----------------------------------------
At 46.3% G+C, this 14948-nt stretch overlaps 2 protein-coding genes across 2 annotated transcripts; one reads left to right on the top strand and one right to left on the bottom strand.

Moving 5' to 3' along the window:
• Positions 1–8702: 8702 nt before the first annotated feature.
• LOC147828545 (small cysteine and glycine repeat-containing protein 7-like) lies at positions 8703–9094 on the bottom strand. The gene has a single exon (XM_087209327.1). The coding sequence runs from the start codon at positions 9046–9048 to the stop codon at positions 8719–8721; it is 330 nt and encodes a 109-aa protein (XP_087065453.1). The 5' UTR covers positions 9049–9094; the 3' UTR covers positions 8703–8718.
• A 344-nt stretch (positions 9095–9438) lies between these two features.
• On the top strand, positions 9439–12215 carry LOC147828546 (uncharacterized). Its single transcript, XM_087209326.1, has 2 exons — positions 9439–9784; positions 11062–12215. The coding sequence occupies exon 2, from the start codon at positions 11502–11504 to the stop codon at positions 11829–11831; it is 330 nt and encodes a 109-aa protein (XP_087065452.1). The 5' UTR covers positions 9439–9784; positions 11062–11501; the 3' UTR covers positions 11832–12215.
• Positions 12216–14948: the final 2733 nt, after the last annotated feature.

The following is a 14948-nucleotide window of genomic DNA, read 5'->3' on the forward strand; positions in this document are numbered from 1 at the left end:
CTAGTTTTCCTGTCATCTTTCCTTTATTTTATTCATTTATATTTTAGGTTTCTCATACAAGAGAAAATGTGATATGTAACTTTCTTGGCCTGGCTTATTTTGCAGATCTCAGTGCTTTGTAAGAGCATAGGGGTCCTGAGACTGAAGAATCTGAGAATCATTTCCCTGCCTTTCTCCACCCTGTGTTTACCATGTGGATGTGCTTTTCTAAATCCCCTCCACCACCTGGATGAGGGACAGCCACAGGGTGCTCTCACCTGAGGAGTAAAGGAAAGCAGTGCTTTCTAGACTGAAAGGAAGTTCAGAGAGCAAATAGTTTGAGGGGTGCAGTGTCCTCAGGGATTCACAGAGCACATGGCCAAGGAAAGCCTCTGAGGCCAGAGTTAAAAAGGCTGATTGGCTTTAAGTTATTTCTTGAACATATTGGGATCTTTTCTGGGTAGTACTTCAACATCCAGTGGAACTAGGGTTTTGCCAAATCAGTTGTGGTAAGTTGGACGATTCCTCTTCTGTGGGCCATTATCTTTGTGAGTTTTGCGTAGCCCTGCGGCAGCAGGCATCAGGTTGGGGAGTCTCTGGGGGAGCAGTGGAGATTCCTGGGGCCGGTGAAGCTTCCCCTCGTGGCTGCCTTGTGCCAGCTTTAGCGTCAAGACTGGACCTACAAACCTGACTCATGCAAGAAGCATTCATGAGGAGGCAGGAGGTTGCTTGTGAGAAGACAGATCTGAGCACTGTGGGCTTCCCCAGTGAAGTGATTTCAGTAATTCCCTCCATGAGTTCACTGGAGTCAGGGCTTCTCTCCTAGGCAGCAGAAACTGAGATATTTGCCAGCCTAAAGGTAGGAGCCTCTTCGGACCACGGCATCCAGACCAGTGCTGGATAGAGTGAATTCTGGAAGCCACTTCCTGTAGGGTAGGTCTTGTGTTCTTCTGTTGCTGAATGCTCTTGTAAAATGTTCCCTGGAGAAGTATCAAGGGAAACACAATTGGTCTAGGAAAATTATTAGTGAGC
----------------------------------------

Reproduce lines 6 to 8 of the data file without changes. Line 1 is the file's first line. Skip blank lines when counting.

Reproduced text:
• On the top strand, positions 9439–12215 carry LOC147828546 (uncharacterized). Its single transcript, XM_087209326.1, has 2 exons — positions 9439–9784; positions 11062–12215. The coding sequence occupies exon 2, from the start codon at positions 11502–11504 to the stop codon at positions 11829–11831; it is 330 nt and encodes a 109-aa protein (XP_087065452.1). The 5' UTR covers positions 9439–9784; positions 11062–11501; the 3' UTR covers positions 11832–12215.
• Positions 12216–14948: the final 2733 nt, after the last annotated feature.

The following is a 14948-nucleotide window of genomic DNA, read 5'->3' on the forward strand; positions in this document are numbered from 1 at the left end: